Today's guest is a very well known Calisthenics athlete, the coach and physiotherapist from Australia Simon Ata also known as Simonster Strength. We're talking about the rules and success in training, his injuries and learnings and how important sleep is. Save 10% with the code GORNATION10 on all his training programs! | SIMON "SIMONSTER" ATA | Advice on Workout & Injuries | Interview

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gennaio 14, 2021

SIMON "SIMONSTER" ATA | Advice on Workout & Injuries | Interview | The Athlete Insider Podcast #36

 

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https://simonsterstrength.com/

https://www.joinfitapp.com/project-calisthenics/

 

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The text of the interview (translated automatically):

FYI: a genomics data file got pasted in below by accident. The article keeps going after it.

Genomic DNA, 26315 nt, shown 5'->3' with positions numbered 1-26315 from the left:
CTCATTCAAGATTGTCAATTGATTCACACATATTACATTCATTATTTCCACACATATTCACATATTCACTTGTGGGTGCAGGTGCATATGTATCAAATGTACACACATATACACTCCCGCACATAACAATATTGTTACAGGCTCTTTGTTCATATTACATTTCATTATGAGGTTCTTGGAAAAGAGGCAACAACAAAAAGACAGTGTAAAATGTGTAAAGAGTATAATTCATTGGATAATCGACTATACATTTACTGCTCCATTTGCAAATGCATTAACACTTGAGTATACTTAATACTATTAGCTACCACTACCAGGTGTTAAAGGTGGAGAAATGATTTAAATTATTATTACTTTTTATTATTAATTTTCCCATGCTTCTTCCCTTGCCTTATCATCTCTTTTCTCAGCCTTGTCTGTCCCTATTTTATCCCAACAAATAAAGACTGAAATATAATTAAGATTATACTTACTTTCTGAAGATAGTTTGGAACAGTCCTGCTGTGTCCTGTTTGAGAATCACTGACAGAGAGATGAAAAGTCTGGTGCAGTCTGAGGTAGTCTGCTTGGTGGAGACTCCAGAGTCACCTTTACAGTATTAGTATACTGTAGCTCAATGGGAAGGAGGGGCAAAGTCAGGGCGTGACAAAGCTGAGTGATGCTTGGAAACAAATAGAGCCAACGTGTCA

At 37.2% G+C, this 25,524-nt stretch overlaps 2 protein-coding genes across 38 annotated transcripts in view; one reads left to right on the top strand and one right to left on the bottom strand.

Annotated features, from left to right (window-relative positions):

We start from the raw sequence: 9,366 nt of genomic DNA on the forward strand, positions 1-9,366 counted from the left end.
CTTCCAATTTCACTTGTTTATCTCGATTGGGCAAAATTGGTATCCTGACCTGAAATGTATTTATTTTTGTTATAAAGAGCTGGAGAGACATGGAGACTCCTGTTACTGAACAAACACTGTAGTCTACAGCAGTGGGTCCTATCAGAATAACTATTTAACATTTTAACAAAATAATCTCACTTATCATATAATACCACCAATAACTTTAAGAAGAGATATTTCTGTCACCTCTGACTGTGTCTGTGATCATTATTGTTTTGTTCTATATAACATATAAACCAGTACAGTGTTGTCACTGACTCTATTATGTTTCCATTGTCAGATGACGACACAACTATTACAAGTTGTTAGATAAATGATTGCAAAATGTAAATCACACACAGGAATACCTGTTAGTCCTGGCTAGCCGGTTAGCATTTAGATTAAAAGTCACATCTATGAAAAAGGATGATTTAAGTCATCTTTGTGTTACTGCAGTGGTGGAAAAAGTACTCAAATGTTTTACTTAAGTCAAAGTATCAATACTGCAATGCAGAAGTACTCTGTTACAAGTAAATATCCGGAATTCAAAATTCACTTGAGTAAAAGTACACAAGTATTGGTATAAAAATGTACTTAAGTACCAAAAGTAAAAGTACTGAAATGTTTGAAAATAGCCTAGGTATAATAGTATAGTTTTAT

i've always had a lot of drive with this sort  of thing it's always been something that i've   very much enjoyed so i've put in a lot of hard  work but it has never felt like or generally   it hasn't felt like hard work it's just been a  hobby it's been something that i've wanted to do   and starting that quite young it became a  habit and it's just something that i did   consistently for a long period of time and  i think that's really the key to success yo gorillas welcome to the athlete insider podcast by gornation my name is phil   and today's guest is somebody who is well known  in the calisthenics scene somebody who inspires   hundreds of thousands even millions on  the internet with his superhuman power   with his superhuman skills i'm really happy to  welcome you from australia simon atta thanks   yes we finally made it we made the interview  possible that so many people were requesting   i'm really happy to welcome you to the show and  to kick off simon how do you present yourself   um i'm simon also known as simonster i'm a  physiotherapist and a calisthenics professional so   i've been doing calisthenics or some form of body  weight training for about 20 years i have a bit   of a diverse background and now mostly what i do  is teach calisthenics and and coach calisthenics   great and you're one of the the well-known  people who made it uh who made it to uh to make   calisthenics uh their their profession and uh who  is able to to live uh the sport let's say it and   i'm really looking forward to get to know you  better your life your training advice etc and   yeah um tell us more about your story  you're combining gymnastics you're   combining breakdance you have a as you said an  interesting background tell us more about it   yeah so i started um when i was quite young my  parents got me into gymnastics i never did that   for a very long time i did that for probably  about a year when i was about 10 years old   and a friend of mine who i went to school with  who also did gymnastics was taking break dancing   classes and he said you should come and try  break dancing and i thought what's that dancing   and he was like just come it's it's really  cool it's like spinning on your head and   all that all that kind of stuff so i went  along i really enjoyed it and thereafter i   stopped gymnastics and switched just to break  dancing but in gymnastics there's always a   strength and conditioning component um or  generally strength and conditioning is a big   component of gymnasts training so while i was  training gymnastics we trained some technique   and then at some point in the class there'd  usually be about 30 minutes or an hour of   body weight strength and conditioning  or what what we now call calisthenics   and as i was as i was trying to to learn some  power moves things like flares and air flares and   combine different moves i always thought if i was  a little bit stronger i could probably do this if   i if i just had the strength i could probably get  away with some technical areas and it would help   me you know learn the move and perfect the move so  i started taking some of the bodyweight strength   training or the capel aesthetics that i've learned  in gymnastics and applying that to my breakdancing   so it's always been a staple form of a form of  training that i've kept along the way um and   then with breakdancing there's a lot of freedom  i always liked the the spectacular moves and the   things that looked impossible so the flips the  tricks the hard balance moves so that's where the   the flipping comes in and the power moves and  combining a few different aspects okay and uh   definitely makes sense when i uh scroll to you on  your youtube channel to the bottom uh it's like   nine years ago uh you already makes made some i'm  not into breakdance but some air flares i think   that's called and like spinning really really fast  and on your hands um and like you said 20 years of   experience uh 20 years of sports now yes i'm  30 now and um started with gymnastics when   i was about 10 and switched to breakdancing at  about 11. so wow okay so i bet you can teach and   share some stuff from your experience to the  young generation because i bet there are quite a   few listeners who are like in calisthenics for two  years for one year even and somebody with 20 years   is i think you can share a lot about injury  prevention and stuff like that later on um   like what are the benefits yeah like  you you start with breakdowns you also   took a few things with from gymnastics  i guess uh what are the benefits that uh   these sports brought to your calisthenics career  let's call it yes um so i'm a bit unique when you   look at me with compared with other calisthenics  athletes um i think because i have such a diverse   background and what's what that's given me is the  freedom to express myself a little bit more um   diversely with my with my performances so you  know it's not just statics it's it's not just   dynamics it's not just hand balancing it's not  just flips it's kind of meshing these all together   and i really like that because it allows a lot of   artistic expression in calisthenics you can  join air flares into planche into hollow   backs into hand hops into whatever kind of  move you want so that's that's what i've um   that's what i really enjoy about  having the diverse background that i do   makes sense and did you ever think about competing  in a profe in a professional uh like competition   so i used to compete with break dancing but  once i started focusing more and more with kel   on calisthenics i never really com competing  was never really something that i i wanted to do   i've always been very interested in anatomy  and the the kind of academic and sports science   side of training and i really enjoy teaching  so that's kind of where my focus has been   as i've as i've switched over to doing  more calisthenics as i've gotten older   makes sense people always ask this how uh heavy  and how tall are you it's i'm 179 centimeters   wow for people in the usa that's about five  ten and a half um between five ten and five   eleven um and i'm about 77 kilos i think some  i tend to be between about 76 and 80 kilos   wow okay i didn't expect that i i thought you were  smaller because uh like the performance that you   do we all know that uh let's say five centimeters  less would make it a lot easier for you   and um it's a benefit that a lot of calisthenics  athletes have like from the pros that they are a   little smaller um but yeah that that makes it even  more impressive that's uh that's good thanks yeah   i hope that um that motivates some people because  i found a lot of taller athletes especially um   a lot of younger less experienced athletes when  they're starting calisthenics um often here i'm   tall am i ever going to be able to do this and  there are some people taller than me who can do   you know amazing whole planche a lot longer than  i can hold front lever a lot longer than i can and   it is a benefit to be smaller but you  can't change your height all you can do is   is train and increase um what you know increase  your strength with the body that you're given   so if you are for the taller athletes out there  try not to be discouraged you can achieve a   great deal of um proficiency with calisthenics  and i think it's even more impressive seeing   somebody who's six foot holding the front lever  compared with somebody who's you know five five so   yeah um i know that like we often receive messages  or please interview a tall athlete and these are   often people who are like above two meters um so i  don't know the the the the american size but like   really really the tall people um and they often  laugh about uh when i say oh that's quite tall and   like i'm also 178 centimeters so nearly as tall  as you and they laugh about our size um because   they are like two meters and 20 centimeters  higher do you think it is it's possible to um   get to your performances with the with this height  i think if you're you know if you're two meters   tall or you're six foot seven or you're you know  you're the average height of somebody in the nba   i think it's very unlikely that you'll be  able to excel and be um you know one of   the best calisthenics athletes but i still  think you can achieve a lot more than what   than what people would expect from you um  you see a lot of people who are well above   six foot holding a front lever um there are  a few guys above six foot holding a planche   i think if you if you train and you you obviously  have to make a few more sacrifices and somebody's   a little bit younger it will be more  difficult for you to achieve that   than if you had been you know five five but  i think um a great deal can still be achieved   with that it's very difficult to answer that  because there's so much variation between people   somebody's genetic ability um you know at six  foot might be might be more than somebody else   who is five eight or you know five seven um so  it's yeah it's very difficult to say you know   will i ever be able to achieve this the answer  is i don't know um but why not give it a try sure   and that's where the mindset i think pops in that  um it's not my goal shouldn't be i want to be the   next simon sir um but my goal should be the best  version of myself you know and um exactly yeah but   uh it's it's good that you say that um when i look  from the outside of you out on you as an athlete   and i follow i personally follow your videos since  um uh what the first video that you did in this   boxing ring i think um i i think it's like six  years old or five years old something like that   um i always ask my dad myself how is it possible  to come to that kind of performance and um   that's the question that i wanted to ask you  what do you think is your secret your formula   to success how did you get the the athlete that  you are today is it genetics is it that you work   harder than everybody else is it your scientific  approach is it your background knowledge from   physiotherapy what what is it that makes  you uh succeed i honestly think it's a   large combination of all those things and a lot  of that has to do with luck as well um you know so   starting off with with as we spoke  about earlier with the background that i   have it's quite a unique background and i think  that gives me a lot of edge in the performances   that i do and makes my type of performance  quite unique um but then along the way   i've i i've always had a lot of drive with this  sort of thing it's always been something that i've   very much enjoyed so i've put in a lot of hard  work but it has never felt like or generally   it hasn't felt like hard work it's just been a  hobby it's been something that i've wanted to do   and starting that quite young it became a habit  and it's just something that i did consistently   for a long period of time and i think that's the  key to um i think that's really the key to success   when you look at athletes who've achieved a great  deal it's just consistent hard work over a really   long period um with that i've i've had a lot  of luck on my side with good training partners   good teachers being able to travel good work life  balance that have helped helped with that as well   yeah it's true because there are so many variants  um for example somebody who works in night shifts   somebody uh like who has a lot of pressure on  his body and not good work by life balance all   these things influence the the performance  right yeah and even even small things that i   that i was very lucky to to have um for example  i went to university very close to where i live   my commute time was was quite short so that that  gave me a lot of time for training so others had   to commute you know 90 minutes each way i had  a 10 minute bike ride to to um my university so   that that's um you know it can seem like a  a little very small thing but that amount of   time really adds up when you when you look  at that over the course of four or so years   that's true and it brings responsibility to  you as a person that you use this time right   these 50 minutes that you spare every day  that other people are sitting in the tram or   whatever that you invest this time in training  stretching preparing food whatever yeah one   one thing i'll say for um for the younger athletes  out there or the um less experienced athletes   is often when you look at really high  level people and you look at their training   schedules it can seem crazy so when you look at  these people who can do amazing things and they're   training for four hours a day if you're if you're  just starting and you're quite young and it's your   first year of calisthenics it's very unlikely that  you're going to be able to go from doing nothing   to doing four hours a day and these habits take  time to to build in the same way that strength   and technique takes time to build so all these  guys who are doing crazy things and training for   hours and hours on end probably didn't  start that way so it is okay to start small   build a habit find a style of training that  you enjoy and a habit that is sustainable   and build from there yeah because the interview  before you um is uh an interview with uh sergio   di pascuale from italy and he is an endurance  athlete and he like does crazy numbers in his   workouts like uh 2000 dips 2000 squats like  this this stuff you know and if i see this as   a beginner and i want to progress fast i might  have have the temptation to do the same reps   numbers but i just take a little longer a lot  longer let's say um but it's not good for the   joints etc so um i think the healthy way is  definitely what you said to build a habit yeah   and even even if um there's two downsides to that  one is that you might just get an overuse injury   your body hasn't acclimated to this style of  training you do too much too soon it can't   recover from it and you get an injury and then you  need to take you know three months off when you   could have just slowed down a little bit that's  one downside the other downside um that is less   i feel like people don't talk about as much is  just that you probably won't enjoy it if you   go from if you go from doing nothing to trying  2 000 dips a day you're probably not going to   have a lot of fun with that and you'll probably  just think why am i doing this calisthenics sucks   and there goes your um you know there goes your  drive and you might just stop there whereas if   you started with you know three sets of ten uh  you know a few times a week and built from there   you might really enjoy this style of  training build a habit and you might be   able to progress to the point where you  can do two thousand dips in a day true   how many hours do you put into training  currently per week yeah it's it's um   it's not very consistent it very much depends on  what my schedule is like and if i'm traveling or   if i'm teaching but generally i try to do  a couple of hours most days of the week so   maybe one to two hours four to five times a week  okay and how do you put so many disciplines so   many yeah let's call it skills in one schedule  in one week let's call it yeah so so i i don't   actually train um every skill in my skill set  every week so a lot of the skills that i've   learned um and i've mastered them to a level  that i'm happy with um i usually just put them   in the maintenance bin and i might come back  to them once every you know month or so just   to make sure that they're still crisp and i can  still do them well if they're getting sloppy i   might give them a little bit more attention but  things like air flares or head spins for me now   i could not do an airflow for six months and  still still be able to do them quite well um   so generally what i do is periodize  my training and what that means is is   generally manipulating what you do so you can  pick for different things at different times so   i might do blocks where i train a little bit  more with breakdancing blocks where i train a   little bit more with statics blocks where i train  a little bit more with dynamics depending on what   i'm trying to achieve at at that particular time  but as a general rule i train skills before i   train strength so things like hand balancing flips  power moves or breakdancing moves they come first   after that i'll train my my strength exercises  generally for about an hour and then i might   finish off with some mobility work okay and do  you also train uh um reps on a consistent like   the basics pull-ups uh dips etc yeah so so when i  say strength um i i mean um all forms of strength   static dynamics so that will include things  like static planche holds static lever holds   dynamic things like lever raises and you know  planche negatives planche raises planche push-ups   and then i do a lot of the basics so things like  dips uh weighted chin-ups weighted pull-ups um   those sorts of exercises okay and are you stronger  and pull or and push generally definitely in push   um so yeah with with the my background i've done  basically exclusively pushing exercises most of my   life um starting with breakdancing i was always  doing handstand push-ups planche those sorts   of exercises to help with breakdancing  um there's no pulling in brake dancing   you can't pull on the floor so um i exclusively  worked on pushing exercises probably up   until about three years ago when i started  integrating more more pulling exercises okay   interesting and um if i want to take a shortcut  as a beginner or a as an intermediate or even   as an advanced athlete you also offer your  training programs and uh like uh you you   offer the shortcut you offer knowledge etc to  people like me um can you tell us more about it   yes i have a few training programs and i'm always  trying to develop more probably the the best known   one is uh project calisthenics which is a general  program that i've developed that has three levels   beginner intermediate and advanced so beginner  is for those of you who've done no training   whatsoever who are working towards your first  rep of dips or chin ups or can only do a few reps   intermediate is to build capacity with those  things so if you could do 10 chin ups 10 dips   and you just want to improve your capacity and get  an introduction into things like planche and lever   and advanced is for the more advanced athletes  who can hold a tuck flange hold a tuck lever or   even hold a full planche or full lever and want to  start improving their capacity and working towards   more advanced skills like lever raises planche  push-ups one arm chin-ups and those those sorts of   skills so these are general programs that include  pushing pulling as well as leg exercises i know   legs isn't a big component of calisthenics but  i've included it just to make it a comprehensive   program and then alongside the general  strengthening program which is there to   build strength and build a foundation in  a balanced manner there are tutorials for   skills like the handstand handstand push-up plant  lever where i give a technical breakdown of that   particular skill which muscles are working  what technical cues do you need to think about   and what are the progressions to to get there so  the reason i put this together is these kind of   tutorials for these skills you can find them all  over the place but it's very hard to find high   quality tutorials for all of these things  all in the same place that are curated   so i've tried to do that to take the guesswork  out of training where you can just say hey   what position should my hands be in the  planche okay click on the pledge tutorial   yeah and it makes such a big difference in the  head even uh just having a plan to follow and like   a program and really numbers and professional  advice then just as you said guessing or like   searching it together from youtube videos it's  definitely a good start to do that like this   but if you really want to go deep in and want  to take it serious uh it's it's uh definitely   something that people can profit from  like 20 years as you said uh yeah and um   like we also prepared a little bonus for everybody  who already sticked until here for the podcast   so everybody every all the listeners are getting  10 off with the code coronation 10 on your website   uh on the in the shop so everybody can check  the the bio the the description with the link   with the code etc and yeah profit from  10 off with the chord coordination 10.   great so if you see like you're in touch with  a lot of athletes i guess with your uh with you   your role as a coach as an athlete as an  influencer also uh what are the main three   things that people if uh if they improved these  three things in their workout they would get much   better results what are the main problems that you  see i think the main the main thing is consistency   i think that's by far the most important thing  training with consistency over a long period of   time that's what you need to get  to get good results you know that   that famous saying rome wasn't built in a day  neither was planche or front lever so um yeah   understand that these skills take a lot of  time progress won't won't happen every day   especially the the more advanced you  get progress tends to slow down um   but you need to stick at it over a really  long period of time another thing that i   um that i often see which kind of relates to the  same point is people chopping and changing their   routines too frequently and this is especially  true for beginners where there are so many skills   to learn i want to learn one arm chin up planche  front lever back lever handstand handstand push   up one arm handstand human flag how do i do all of  this at once and the truth is you can't really do   all of this at once um if you try to include  exercises for each of those skills in your   program you do flag on monday you do bench press  on wednesday you squat on a friday and do chin ups   you're not getting repeated exposure to the same  exercises which is very important to progressively   overload and to make progress with them you need  repeated exposure to the same stimulus to optimize   results so what i encourage people to do is  pick a program focus on a few skills at this   at a time stick at that for a period of time  you know at least six to eight weeks so that   you can make progress when you plateau or  when you get bored or when your goals change   that's when you can switch up your your program  to focus on other things one thing that um that   might not be intuitive for beginners is that a lot  of these skills help each other so a great example   of this is if i really want to unlock the planche  the handstand push-up and the the planche push-up   the handstand push-up and the 90-degree push-up  i can think oh there's three skills that i that   i want to learn i need to include exercises  from each of them but that's not really true   if i improve my planche push-up i guarantee  that my handstand push-up will improve as well   if i improve my handstand push-up capacity my  90-degree push-up capacity should improve as well   if you think of a planche and a back lever they're  essentially the same move they use the exact same   muscles the only difference is the shoulder  angle in a planche your shoulders flexed about   30 degrees in a back lever your shoulders extended  about 30 45 degrees so by improving your planche   you will also get some transfer to your back lever  so if you focus on planche for a period of six to   eight weeks and then focus on your back lever for  a period of six to eight weeks and improve your   capacity with planche then improve your capacity  with back lever you'll probably get a much better   outcome than chopping and changing every week and  not getting repeated exposure to the same thing   so those are two points that make consistency  over a long period of time consistency with   your training program not chopping and changing  exercises the final thing is to listen to your   body and not train into pain the the saying  no pain no gain is you know very motivating   it's a very sexy saying but it can do a lot of  harm i think the intention with that saying is   really good but without effort there's no  gain so you need to be challenging yourself   to to make adaptations and to change yourself  and that's true but your training should never   be painful in the sense that something is hurting  and you're concerned that you're injuring a tissue   if that happens you should back off rest  or modify the the exercise so that you can   do it without pain you're much better off  taking a few days rest than being forced   to take three months rest because you've torn your  bicep tendon okay it seems that you prepared these   three things because they they definitely make  sense and it's it's impressive how they come like   from your spirit like that that quickly but i can  definitely relate i can definitely uh see this um   because there are like hundreds of exercises  that you could do as a calisthenics athlete   because calisthenics means freedom of movement  you can do everything it's not like bench pressing   curling and that's it but you can do everything so  it's definitely a temptation to to want to learn   too many things at once um and about the the no  pain no gain do you think it is um beneficial if   you work really hard and next day you have like  muscle pain and feel sore is it is it a good pain   or is it a bad pain is it a sign that you went  too far yeah no i think muscle soreness delayed   onset muscle soreness what people call doms is  is absolutely fine um it's not necessary it's it   doesn't have to happen so if you're not getting  sore that's absolutely fine you can make good   strength gains without getting sore but getting  sore can be a good sign that you've had a good   workout and that um you know you've fatigued your  muscles and they need a bit of time to recover   um but i i would differentiate that strongly from  pain because if you speak to any trained athlete   they can very well tell the difference between  doms and the onset of an injury or or a different   type of pain okay um how did you have any  injuries in your uh career hundreds which   you can talk about yeah tell us more about some of  them or just to go back to the the point about um   about doms sorry for jumping around it's a bit  jet lagged just landed in hotel quarantine um   um just to go back to the point about delayed  onset muscle soreness like i said it's not   essential so if you're not getting sore that's  that's okay some people get tend to get quite sore   other people don't tend to get as sore and that  tends to happen when you do unaccustomed activity   so if you want to get really sore just do  something that you never do you never do   bench press do it you'll get sore if you run up  a hill backwards you will be sore the next day um   but um but like i said you need repeated exposure  to the same thing to make strength gains and to   overload and the more you do something the less  sore you'll get so just because you're not getting   a sore anymore as you were a few weeks ago does  not mean that your workouts aren't as effective   what i what i tend to try to aim for with my  workouts is to be a bit fatigued the next day   so if let's say i train a pushing day i do  handstand push-ups planche planche push-ups   the next day i want to feel like i've worked out  i want my muscles to be fatigued or slightly sore   i want to feel like the next day i can't  do the same workout at the same intensity   but a day after or day or two after you should  feel recovered enough that you can do that again   so if you're feeling so sore that you know you've  done a workout and you're sore for a week that's   probably not an ideal place to be you should feel  that you know in a couple of days you can repeat   that same same workout again and through that  method you get repeated exposure to the same   stimulus at a high intensity and over time you can  overload and build on on your current intensity yeah definitely makes sense because it's a it's  a mistake that you can easily run into just uh   going all in no pain no gain as you said this  mentality and then being sore uh for for one week okay let's uh go come to  your injuries to your injury   um so i've had a ton of injuries i can um i  can name a bunch i've had a i did a few years   of martial arts i did a lot of jiu-jitsu and i  had a left shoulder dislocation tore my labrum   so i had a reconstruction on my left shoulder  in 2009 i've had a meniscal tears on both knees   also jiu jitsu injuries which i've had  knee scopes for i tore my abductor longus   tendon or tendon in my groin i ripped that  off the bone in i think um 2015 or 2016 i slipped and tore that completely off the bone so that pulled  me out for about about three months um and then   i've had all the little injuries you can imagine  ganglions in the wrist i've had golfer's elbow   training you know one arm chin ups um rotator cuff  tears and tendinopathies and yeah you name it okay   cool sounds sounds good no but what are the the  takeaways that you can give to the listeners   yeah so um injuries can be very discouraging not  only do you have physical pain but if calisthenics   is what you love to do and you can't do it at the  same ability or you can't train the skills that   you want to train it can be really discouraging  and it can be really um it can be really harmful   to your mental health so what i tend to do is  do your best to stay positive and try to focus   on what you can do so i've always found generally  when you have an injury it provides an avenue to   train something that you don't normally train so  if your right wrist hurts you might practice um   hand balancing on your left hand and improve your  weaker side um if your the front of your shoulder   hurts with planche you might take that that next  six eight weeks while you're resting to really   work on front lever and work on chin ups and work  on exercises that don't cause pain so when you   have an injury there's generally something you can  do that won't aggravate it that still allows you   to rest that area while you can make improvements  in other areas that would be my biggest takeaway   and don't push into pain and how to prevent them  definitely makes sense to work around then once   once you have it uh but what what are the uh the  things that you do today to not get injured again   yeah unfortunately injuries are an inevitable  part of training they they almost everybody at   a high level will get an injury some people say  things like this means that you are training wrong   this means that you know you did this wrong but  if you look at every sport at the highest level   people are getting injured and in the mba  people have access to the best nutrition   the best physical therapists the best sports  doctors the best surgeons and they still get   injured so there is nothing no matter what anyone  tells you there's nothing that you can do to   bullet proof yourself and make yourself completely  immune to injury however there are some things   you can do to reduce your risk of injury a  few things that you can do through training   one thing i would say before training is to just  be smart with your training progress gradually   overuse injuries tend to happen when you do  too much too soon so if you go from you know   you take a handstand workshop with your favorite  hand balancer you go from doing no handstands to   now doing three hours a day on your hands your  wrists aren't used to that that's a good way to   give yourself an overused injury of the wrist or  the shoulder or the elbow so progress gradually   allow you your body time to acclimate listen  to your body if your body's consistently sore   if things are increasing if pain is increasing  in joints that's probably a sign that you're   going too fast or doing too much too soon so go  slow listen to your body don't try stupid things   if you can just reduce your your  risk by not trying things that are   way out of your ability level you will  significantly reduce your risk of injury   um so that's the probably the most important  thing be smart with your training beyond that   a few things that you can do to help mitigate  your risk of injury warming up is very important   so doing a very solid warm-up if you want some  details about warming up and the science of it and   what to do i have a video on youtube about that  the other two things that that are really useful   the the three things that you can change through  training to reduce your risk of injury one is   strength the stronger you are the less chance you  have of injuring that particular area so getting   nice and strong you can do that lots of ways you  can do your traditional rehab prehab exercises   with a band wrist push-ups those sorts of things  but your tissues will adapt with training anyway   so just oh just be gradual over time things will  get stronger things will get more flexible if you   pay attention to that and you stretch and you  do mobility work and your neuromuscular control   will get better so if you're practicing things  like hand balancing handstand alignment that   will improve your technique and if you have good  strength good flexibility or mobility and good   neuromuscular control you're in the best position  that your body can be to be resilient against   stresses against it so the stronger  you are the less chance you have of um   getting injured when you're when you're a lot of  force goes through that particular joint or muscle   the more mobile you are the less chance you have  of getting injured when you're contracting in a   length in the position or when your body goes to  a position that um that is at the end of its range   the more control you have the more ability you  have to keep your joints stable and prevent them   from going to places that you don't want to go  going to positions that are potentially injurious   yeah so just to summarize be smart  don't do don't do dumb things   progress gradually get strong get  mobile and develop neuromuscular control   okay and sleep that's also a question that we  received how does your sleep schedule look like   apart from from the jet lag yeah i try to sleep  as much as possible there's a lot of evidence   that sleep is a really good thing and getting  as much sleep as you can or what is known as   a literal sleep extension can actually be  really beneficial in terms of performance   i try to sleep as much as i can so i try to get  eight eight or more hours a night um one thing   that you can do to improve um improve performance  or improve recovery what's known in the literature   is sleep extension is trying to sleep as  much as you can so let's say you wake up in   the morning you think you can sleep another hour  go back to sleep get that hour if you can do it   okay okay yeah um so there is no limit so because  i know the phenomena phenomenon from where i was   uh like uh i don't know six seven years old ago  when i uh slept like when i as a student i slept   in the weekend maybe 10 maybe 11 hours and i felt  so tired afterwards yeah i i often feel like that   if it's not something that i do consistently or  if it's you know if it's a change to my sleeping   habit okay i i think that's often the case that  you see with um especially you know when you're   young and you're studying and that you've got this  week where you might be sleep deprived and then on   the weekends you sleep for a really long time at  a strange hour um but if you can have a consistent   sleeping pattern good sleep hygiene and try to  maximize the amount of sleep you get that's a   really good thing you can do for your recovery  okay good because that's that makes sense   somebody who sleeps six hours the week and then  on the weekend he thinks oh now i can get back   some sleep and then he sleeps like 10 11 12 hours  makes sense that his body is not in a habit in a   flow let's call it yeah nice um yeah we're closely  coming to an end um i would be interested in what   are your goals for 2021 for this year we just  started we kicked off in a new year uh did you   make some plans what can people expect from you um  yeah so this year i just want to make a lot more   content and tutorials so i'm planning to get  a handstand push-up specific tutorial out   in the first half of the year basically i just  want to make the best quality most detailed   tutorials that i can for a particular topic so  if you want to learn about the handstand push-up   you can get project handstand push-up and  you will learn absolutely every little thing   um that you could need to about that skill so  that's the the goal this year is to focus on um   focus on tutorials i hope to get maybe two  out within the year of a high quality great   that's uh sounds good um something that i had  uh as a question because you're the first guy   from australia that i interview um a few years  ago i made some research about calisthenics and   uh in australia it seemed like that calisthenics  also means a dance a kind of uh yeah yes   what's up with that yeah so when when i started  hearing about when calisthenics started getting   popular you know five ten years ago um the word  started getting thrown around a little bit more   i never used it because in australia calisthenics  is synonymous with rhythmic gymnastics   so you when you think about calisthenics in  australia or when you say that people think   about girls in leotards with ribbons playing with  ribbons and when people ask me what i train now   even in australia sometimes i say oh i do  calisthenics and they just look at me like   um so yeah i think it's becoming a little bit  um calisthenics referring to bodyweight training   is becoming a little bit more mainstream people  really know what you're talking about now   but yeah the past five years or so when you say  calisthenics in australia some people might think   you're talking about rhythmic gymnastics so  if you encounter that that's that's why okay   okay yeah that's that was something that's on my  mind since a few years so i finally have it thank   you um yeah we're coming to some quick questions  quick answers um first question pizza or burger   burger okay do you have to to eat i'll have to  do do you eat uh some some delivered food in   the next uh time due to your quarantine or i i  don't know if i'm allowed but i i probably will   and if not i will when i get out of quarantine  okay yeah it's very it's really strict here   i'm in this room for 14 days i can't leave  the room i can't open the door um without a   without a reason so i can only open the door  when they when they knock to deliver my meals   oh sounds crazy because you just returned from the  us you said right yeah all all overseas travelers   except from new zealand have to quarantine for  14 days interesting um so good luck in quarantine   um yeah some some home workouts uh some hotel  work hotel room workouts in coming i guess but   yeah i think you know the best how to  stay stay motivated and stay working out   yeah are you a dog or a cat person yeah cat  i know that's the very unpopular answer but   yeah i like cats uh do you have  a favorite location for holidays um i love bali okay cool um what would  you work or what would change for you if   social media just disappeared  every youtube every instagram i probably wouldn't have a job  i'd probably go back to being a   physiotherapist because i don't think many people  would have access to to my programs or at least   be aware of them yeah i think that would be the  biggest change okay yeah maybe you have to um   maybe we see you in in the newspapers then but  um it's true that uh such a change which would   mean a lot for for for you and also for us yeah  yeah i might i might have to write a book yeah   old school yeah but it's not a good  it's not a bad thing i think uh   yeah book is still a cool thing to do but  yeah that's a different topic um do you   have a favorite calisthenics athlete somebody  that you follow somebody uh that inspires you   oh there are there are so many that um none  i really like larosa he's he's awesome um   yeah there are too many though okay okay i can  relate because there are some like when you see   planche i when i when you think of plans there is  one athlete when you think of dynamics there is   one athlete there are so many yeah and then  i think of you know i i i can think of like   there are so many good guys out there now that  are just unbelievable and some of these guys i you   know i've never heard of and someone sends me a  video on i think who's this guy yeah yuri someone   he's amazing yeah but yeah it's too hard to think  of people off the top of my head right now sure   okay i'll have to get back to when i'm not jet  lagged okay great uh do you have a favorite book   um free will by sam harris okay what is it about  uh whether or not you have free will and the moral   implications of that okay philosophical book  okay um do you have a favorite song right now   um i i don't right now um but my spotify  playlist is public if you type in my name   you can see what type of songs i like that's  good we will also link it in the description and favorite movie do you have a favorite movie   um i like tarantino movies so  things like kill bill yeah okay the most difficult question i guess uh  if you could only follow one person on   instagram who would it be they'll be  it'd be go nation oh no no but usually i'm not sure i'll probably have to save my  my girlfriend or get in trouble okay okay   then we will just cut away the coronation  thing and uh it will be good and then the   thing that you have to say it um do you have a  favorite calisthenics event that you've visited um i i really enjoyed teaching a workshop it's  not a calisthenics event but i really enjoyed   teaching a workshop in guadalajara i think that  was that was one of my favorite experiences   i can guess okay um yeah we're coming to an  end the question at the end is always how can   people get in touch with you how can they ask you  questions um yes how where do they find you yep so   my website is signmonsterstrength.com my youtube  and instagram um are under the same name as well   you can go to my contact page on my website  to send me an email that's probably the   the best option alternatively you could um send  me a message on instagram or a comment on youtube   but it's probably not as reliable as email cool  and so yeah everything is in the description   all the links to your socials to your website and  also to the programs and again the hint with the   code coronation 10 you get 10 percent of all the  programs and you can enjoy making progress and   profiting from your experience and yeah simon  i want to say thank you for your time uh for   for your time just landing in in australia again  with jet lag i'm really happy that we we made it   possible i think people will appreciate and uh  big big thank you also to everyone listening to   this till the end it's been nearly an hour and  uh yeah thanks for your support if you want to   share this to your friends who could be interested  in if you want to comment it like it do whatever   you want and simon you can have the last word  thanks for your time i say goodbye thanks for   listening guys all the best happy new year  and thanks for having me phil you're welcome  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